Alcohols are organic chemical compounds that consist of a hydroxyl group (-OH) attached to one or more carbon atoms within an alkane structure. Alcohols are a homologous series and have the general formula of CnH2n+1OH.
Examples of common alcohols include:
The OH attached within the alcohols result in higher melting and boiling points than expected for a compound of similar molecular mass. The hydroxyl group is a form of hydrogen bonding which is the strongest intermolecular force and gives rise to their stronger structure. This strong molecular structure takes more energy to break than the ones in compounds that are held together by London Dispersion Forces (weakest intermolecular force) or Permanent Dipole-Permanent Dipole attractions.
There are three types of alcohols; Primary, Secondary and Tertiary. Alcohols are thereby classified as either one of these three types, depending on the position of the hydroxyl group in the carbon chain. Each of the three types have some similar and distinct chemical properties, which also enables us to distinguish between them.
In a primary alcohol, the OH group is attached to the carbon atom at the end of the chain which also has two additional hydrogen atoms bonded to it.
In a secondary alcohol, the OH group is attached to a carbon atom within the chain which has one additional hydrogen atom bonded opposite it.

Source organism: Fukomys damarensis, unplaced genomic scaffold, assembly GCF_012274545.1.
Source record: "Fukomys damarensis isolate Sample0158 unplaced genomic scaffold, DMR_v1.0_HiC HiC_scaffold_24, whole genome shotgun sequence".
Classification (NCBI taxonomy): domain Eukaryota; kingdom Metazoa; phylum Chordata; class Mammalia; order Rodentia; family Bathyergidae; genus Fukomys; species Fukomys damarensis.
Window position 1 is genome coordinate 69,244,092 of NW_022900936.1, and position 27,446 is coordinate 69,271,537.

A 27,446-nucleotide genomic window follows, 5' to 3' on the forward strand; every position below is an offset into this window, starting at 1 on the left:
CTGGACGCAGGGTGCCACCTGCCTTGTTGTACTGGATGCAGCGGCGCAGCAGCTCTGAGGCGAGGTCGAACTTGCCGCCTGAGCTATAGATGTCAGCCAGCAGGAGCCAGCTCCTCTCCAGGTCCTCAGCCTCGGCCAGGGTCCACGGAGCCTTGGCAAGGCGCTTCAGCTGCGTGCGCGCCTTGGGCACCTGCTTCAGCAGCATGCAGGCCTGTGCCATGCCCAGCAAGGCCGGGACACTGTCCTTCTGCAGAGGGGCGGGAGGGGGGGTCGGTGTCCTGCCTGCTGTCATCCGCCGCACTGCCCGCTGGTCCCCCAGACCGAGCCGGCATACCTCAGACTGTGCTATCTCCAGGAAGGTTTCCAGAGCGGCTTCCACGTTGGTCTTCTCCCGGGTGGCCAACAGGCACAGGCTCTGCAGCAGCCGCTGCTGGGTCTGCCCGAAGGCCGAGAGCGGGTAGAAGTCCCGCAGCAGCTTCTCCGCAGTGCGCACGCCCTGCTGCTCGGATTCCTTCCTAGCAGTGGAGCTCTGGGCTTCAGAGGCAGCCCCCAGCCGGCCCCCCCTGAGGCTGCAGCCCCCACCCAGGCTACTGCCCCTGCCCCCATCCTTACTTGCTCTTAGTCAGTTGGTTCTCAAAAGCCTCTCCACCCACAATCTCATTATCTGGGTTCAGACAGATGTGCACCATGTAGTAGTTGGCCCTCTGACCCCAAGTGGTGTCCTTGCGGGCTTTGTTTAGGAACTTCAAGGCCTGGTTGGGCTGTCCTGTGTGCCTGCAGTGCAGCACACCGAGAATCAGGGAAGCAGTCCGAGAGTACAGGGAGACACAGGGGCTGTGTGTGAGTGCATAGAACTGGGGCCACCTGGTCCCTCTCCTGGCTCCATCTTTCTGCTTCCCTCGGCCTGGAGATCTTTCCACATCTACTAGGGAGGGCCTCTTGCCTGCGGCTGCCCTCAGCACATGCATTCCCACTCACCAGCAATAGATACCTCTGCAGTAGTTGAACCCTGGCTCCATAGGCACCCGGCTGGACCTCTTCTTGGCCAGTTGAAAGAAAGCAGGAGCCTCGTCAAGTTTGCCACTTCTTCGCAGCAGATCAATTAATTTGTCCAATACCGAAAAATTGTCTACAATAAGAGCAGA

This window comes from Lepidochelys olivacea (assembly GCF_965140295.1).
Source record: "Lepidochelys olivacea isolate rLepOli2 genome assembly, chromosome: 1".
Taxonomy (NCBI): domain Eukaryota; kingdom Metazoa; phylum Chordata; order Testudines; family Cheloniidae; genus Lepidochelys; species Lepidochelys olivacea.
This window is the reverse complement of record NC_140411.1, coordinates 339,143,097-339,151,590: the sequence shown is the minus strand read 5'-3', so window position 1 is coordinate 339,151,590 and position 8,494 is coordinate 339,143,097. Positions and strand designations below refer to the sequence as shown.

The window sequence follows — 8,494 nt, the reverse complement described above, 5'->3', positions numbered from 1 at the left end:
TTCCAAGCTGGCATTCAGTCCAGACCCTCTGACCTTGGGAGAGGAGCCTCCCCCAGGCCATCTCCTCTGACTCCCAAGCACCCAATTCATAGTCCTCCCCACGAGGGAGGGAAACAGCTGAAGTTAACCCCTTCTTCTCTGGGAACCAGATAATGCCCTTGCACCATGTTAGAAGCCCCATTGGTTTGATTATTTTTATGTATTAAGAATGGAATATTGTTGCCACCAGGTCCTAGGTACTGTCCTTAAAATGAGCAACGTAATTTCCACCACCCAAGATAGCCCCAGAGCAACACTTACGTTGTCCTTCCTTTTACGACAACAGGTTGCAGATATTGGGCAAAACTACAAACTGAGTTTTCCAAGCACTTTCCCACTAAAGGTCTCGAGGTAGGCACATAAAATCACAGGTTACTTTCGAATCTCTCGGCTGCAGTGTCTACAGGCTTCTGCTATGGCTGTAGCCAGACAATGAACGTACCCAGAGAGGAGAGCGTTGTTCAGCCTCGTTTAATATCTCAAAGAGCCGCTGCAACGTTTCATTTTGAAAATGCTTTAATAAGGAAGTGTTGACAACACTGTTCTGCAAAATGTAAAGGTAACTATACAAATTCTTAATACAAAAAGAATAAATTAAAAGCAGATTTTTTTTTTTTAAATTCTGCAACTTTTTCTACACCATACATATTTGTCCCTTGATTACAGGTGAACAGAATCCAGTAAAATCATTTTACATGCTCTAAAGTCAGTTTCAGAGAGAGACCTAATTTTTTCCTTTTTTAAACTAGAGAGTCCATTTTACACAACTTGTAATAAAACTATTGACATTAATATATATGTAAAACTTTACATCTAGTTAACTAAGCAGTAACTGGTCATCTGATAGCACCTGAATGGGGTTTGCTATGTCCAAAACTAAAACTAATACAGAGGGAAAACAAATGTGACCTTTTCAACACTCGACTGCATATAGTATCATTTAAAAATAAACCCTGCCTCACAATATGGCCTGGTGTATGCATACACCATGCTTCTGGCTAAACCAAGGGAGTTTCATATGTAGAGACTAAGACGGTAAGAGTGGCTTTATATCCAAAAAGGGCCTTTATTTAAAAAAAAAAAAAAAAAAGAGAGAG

In a tertiary alcohol, the OH group is also attached to a carbon atom within the chain, however, this time it has a branch group bonded opposite instead of a hydrogen atom.
These alcohols can be distinguished through oxidation with a chemical such as potassium dichromate. The success of alcohol oxidation causes a reduction of dichromate ions which turns the solution from its initial orange colour to green. Both primary and secondary alcohols can be oxidised further whereas tertiary alcohols do not as there are no observable changes in the colour of the solution.
Primary alcohols oxidise to compounds named Aldehydes and secondary to Ketones which both contain the carbonyl functional group. Aldehydes and Ketones differ due to the difference in the positions of the carbonyl group. The functional group appears at the end of the carbon chain for Aldehydes and within the chain for Ketones.
The C=O group is created as the O:H ratio increases through the loss of hydrogen atom from the OH group itself and its bonded carbon. Since tertiary alcohols do not have the additional hydrogen but rather a branch group opposite suggests that they cannot undergo oxidation.
P.s – update post #2 on Dark matter may be next
Author – Susan Chen
Susan is a 5th year high school student currently studying three STEM subjects at Scottish Higher level-Mathematics, Physics and Chemistry (Crash Course). She particularly loves ideas in cosmology and hopes to embark on an academic journey in the area of theoretical physics.